Introduction: Peripheral T-cell lymphomas (PTCL) are rare diseases and optimal treatment strategies still remain to be defined. With the exception of the ALK-positive anaplastic large cell lymphoma (ALCL) that shows a favourable outcome following conventional chemotherapy, PTCL are known for their poorer prognosis compared to aggressive B-cell lymphomas. However, the impact of the different PTCL-subtypes on treatment outcome has not been clearly demonstrated in prospective studies. PTCL unspecified (PTCL-U) and angioimmunoblastic T-cell lymphoma (AIL) represent the most common subtypes of PTCL in Western countries, accounting for approximately 70% of PTCL. We therefore analysed the data of our study on myeloablative radiochemotherapy followed by autologous stem cell transplantation (ASCT) in primary diagnosed PTCL with regard to the main histologic subtypes.
Material and Methods: From 06/00 to 06/06 92 patients with confirmed diagnosis of PTCL entered the study. Primary cutaneous PTCL and ALK+ ALCL were excluded from the trial. Main subtypes were PTCL-U (n= 37) and AIL (n= 28) accounting for 65 of the 92 patients (71%). 0f these patients 53 (PTCL, n= 31; AIL, n= 22) were evaluable for the analysis (82%).
Results: Median age was 50 years in the PTCL-U and 47.5 years in the AIL group, respectively. The International Prognostic Index (IPI) did not differ in both groups. In the PTCL-U and the AIL group a low/intermediate-low risk was found in 35% and 36%, respectively and a high/intermediate-high risk in 65% and 64%, respectively. There were slightly more patients in stage IV in the AIL group compared to the PTCL-U group (64% versus 53%). In addition, more patients in the AIL group complained of B-symptoms and had bone marrow involvement compared to the PTCL-U group (86% versus 66% and 48% versus 39%, respectively). However, in an intent-to treat analysis only 58% in the PTCL-U group compared to 82% in the AIL group underwent ASCT mainly due to a higher rate of patients with progressive disease in the PTCL-U group. The median overall survival (OS) was 11 months in the PTCL-NOS and 20 months in the AIL group. Regarding only patients undergoing ASCT, the median OS was 13.5 months in the PTCL-U and 25.5 months in the AIL group.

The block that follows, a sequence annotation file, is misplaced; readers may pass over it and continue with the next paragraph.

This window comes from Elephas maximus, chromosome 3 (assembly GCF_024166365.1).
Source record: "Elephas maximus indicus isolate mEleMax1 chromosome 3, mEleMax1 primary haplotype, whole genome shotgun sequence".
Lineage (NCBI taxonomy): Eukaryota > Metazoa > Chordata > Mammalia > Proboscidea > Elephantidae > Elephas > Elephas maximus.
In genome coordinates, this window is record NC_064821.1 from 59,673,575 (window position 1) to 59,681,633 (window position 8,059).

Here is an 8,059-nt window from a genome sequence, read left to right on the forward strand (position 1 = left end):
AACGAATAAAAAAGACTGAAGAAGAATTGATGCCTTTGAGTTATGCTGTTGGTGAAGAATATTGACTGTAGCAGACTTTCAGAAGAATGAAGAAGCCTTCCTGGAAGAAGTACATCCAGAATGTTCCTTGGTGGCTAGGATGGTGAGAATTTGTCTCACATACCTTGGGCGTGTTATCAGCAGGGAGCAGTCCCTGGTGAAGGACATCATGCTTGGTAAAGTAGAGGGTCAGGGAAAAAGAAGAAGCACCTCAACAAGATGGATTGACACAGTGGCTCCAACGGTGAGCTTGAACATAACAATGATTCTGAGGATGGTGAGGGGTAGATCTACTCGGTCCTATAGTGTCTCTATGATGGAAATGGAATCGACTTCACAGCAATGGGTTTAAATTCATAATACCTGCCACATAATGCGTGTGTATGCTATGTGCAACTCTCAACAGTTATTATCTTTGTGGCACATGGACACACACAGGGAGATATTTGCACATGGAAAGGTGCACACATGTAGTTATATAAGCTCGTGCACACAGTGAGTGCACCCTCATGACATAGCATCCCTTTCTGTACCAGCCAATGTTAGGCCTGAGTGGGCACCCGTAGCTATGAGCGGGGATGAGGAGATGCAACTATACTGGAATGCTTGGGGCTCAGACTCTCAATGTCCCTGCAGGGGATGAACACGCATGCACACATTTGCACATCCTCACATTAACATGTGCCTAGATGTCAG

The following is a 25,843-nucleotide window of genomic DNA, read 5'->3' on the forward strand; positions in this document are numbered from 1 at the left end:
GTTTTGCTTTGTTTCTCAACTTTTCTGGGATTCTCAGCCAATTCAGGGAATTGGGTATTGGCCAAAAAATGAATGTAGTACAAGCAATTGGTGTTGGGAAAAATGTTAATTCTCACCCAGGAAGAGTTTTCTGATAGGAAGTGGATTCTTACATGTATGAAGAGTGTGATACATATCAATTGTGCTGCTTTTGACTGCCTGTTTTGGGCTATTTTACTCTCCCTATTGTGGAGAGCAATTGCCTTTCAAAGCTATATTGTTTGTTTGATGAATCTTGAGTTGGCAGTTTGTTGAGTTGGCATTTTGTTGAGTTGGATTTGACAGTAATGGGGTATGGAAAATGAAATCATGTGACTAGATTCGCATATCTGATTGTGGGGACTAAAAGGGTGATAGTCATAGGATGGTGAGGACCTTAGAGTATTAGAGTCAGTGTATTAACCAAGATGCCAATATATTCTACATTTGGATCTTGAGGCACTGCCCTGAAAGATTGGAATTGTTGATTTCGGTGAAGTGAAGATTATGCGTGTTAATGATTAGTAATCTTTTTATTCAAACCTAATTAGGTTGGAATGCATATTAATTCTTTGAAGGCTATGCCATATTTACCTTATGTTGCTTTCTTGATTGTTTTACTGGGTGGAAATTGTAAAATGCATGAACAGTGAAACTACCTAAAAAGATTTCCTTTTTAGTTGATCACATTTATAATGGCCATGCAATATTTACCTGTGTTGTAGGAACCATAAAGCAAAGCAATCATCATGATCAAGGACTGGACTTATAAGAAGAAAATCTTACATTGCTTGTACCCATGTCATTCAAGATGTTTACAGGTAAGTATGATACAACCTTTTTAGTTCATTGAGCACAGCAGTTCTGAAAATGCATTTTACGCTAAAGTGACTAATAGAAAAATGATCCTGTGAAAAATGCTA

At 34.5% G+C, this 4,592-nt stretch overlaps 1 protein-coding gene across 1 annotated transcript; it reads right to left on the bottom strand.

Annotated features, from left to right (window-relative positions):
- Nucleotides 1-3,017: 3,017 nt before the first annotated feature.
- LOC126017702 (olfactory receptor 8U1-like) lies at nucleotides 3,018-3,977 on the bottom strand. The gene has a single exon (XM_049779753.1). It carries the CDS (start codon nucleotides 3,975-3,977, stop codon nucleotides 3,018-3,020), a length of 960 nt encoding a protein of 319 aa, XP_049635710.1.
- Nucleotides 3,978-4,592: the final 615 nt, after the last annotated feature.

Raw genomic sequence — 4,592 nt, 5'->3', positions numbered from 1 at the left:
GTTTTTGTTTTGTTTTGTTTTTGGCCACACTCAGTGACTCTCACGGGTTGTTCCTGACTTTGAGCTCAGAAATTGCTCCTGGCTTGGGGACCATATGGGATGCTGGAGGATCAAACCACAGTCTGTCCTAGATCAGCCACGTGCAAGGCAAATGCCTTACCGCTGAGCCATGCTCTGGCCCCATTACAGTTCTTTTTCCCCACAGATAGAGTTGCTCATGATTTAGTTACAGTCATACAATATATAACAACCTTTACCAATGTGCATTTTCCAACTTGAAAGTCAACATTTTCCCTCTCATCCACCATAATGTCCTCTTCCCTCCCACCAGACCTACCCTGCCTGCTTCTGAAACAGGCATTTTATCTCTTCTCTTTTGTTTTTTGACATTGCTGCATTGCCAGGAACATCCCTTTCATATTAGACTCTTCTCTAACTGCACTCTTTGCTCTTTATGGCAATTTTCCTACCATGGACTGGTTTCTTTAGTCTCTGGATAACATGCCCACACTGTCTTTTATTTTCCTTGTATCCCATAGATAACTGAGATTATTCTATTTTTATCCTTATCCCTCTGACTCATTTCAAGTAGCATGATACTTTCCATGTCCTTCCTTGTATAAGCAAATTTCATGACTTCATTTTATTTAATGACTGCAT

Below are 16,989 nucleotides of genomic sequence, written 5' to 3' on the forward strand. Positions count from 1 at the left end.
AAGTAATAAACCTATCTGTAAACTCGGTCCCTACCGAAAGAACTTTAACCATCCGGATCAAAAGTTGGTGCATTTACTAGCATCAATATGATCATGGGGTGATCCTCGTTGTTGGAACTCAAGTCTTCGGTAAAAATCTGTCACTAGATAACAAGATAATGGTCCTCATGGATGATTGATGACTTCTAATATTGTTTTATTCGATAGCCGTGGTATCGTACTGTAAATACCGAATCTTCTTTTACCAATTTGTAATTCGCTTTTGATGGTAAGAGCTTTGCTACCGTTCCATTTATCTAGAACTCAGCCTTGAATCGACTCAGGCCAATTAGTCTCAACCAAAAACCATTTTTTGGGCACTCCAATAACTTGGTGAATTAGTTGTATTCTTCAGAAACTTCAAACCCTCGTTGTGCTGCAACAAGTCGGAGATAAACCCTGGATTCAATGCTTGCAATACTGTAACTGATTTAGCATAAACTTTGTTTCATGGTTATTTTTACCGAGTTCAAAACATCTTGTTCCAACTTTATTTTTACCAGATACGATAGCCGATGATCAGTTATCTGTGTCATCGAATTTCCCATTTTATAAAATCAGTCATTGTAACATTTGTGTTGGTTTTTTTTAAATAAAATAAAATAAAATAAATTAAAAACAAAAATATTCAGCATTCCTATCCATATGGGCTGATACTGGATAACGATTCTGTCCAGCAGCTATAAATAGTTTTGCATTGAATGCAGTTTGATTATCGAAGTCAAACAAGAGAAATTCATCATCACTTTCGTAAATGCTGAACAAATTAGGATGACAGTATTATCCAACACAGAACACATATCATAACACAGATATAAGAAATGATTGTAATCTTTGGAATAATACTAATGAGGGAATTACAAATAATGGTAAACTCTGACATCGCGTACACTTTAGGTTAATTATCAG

Conclusion: Our analysis suggests that patients with AIL, although showing a slightly more unfavourable risk profile at diagnosis, benefit more from upfront autotransplantation than patients with PTCL-U in our study.
Disclosures: By AMGEN supporting the trial.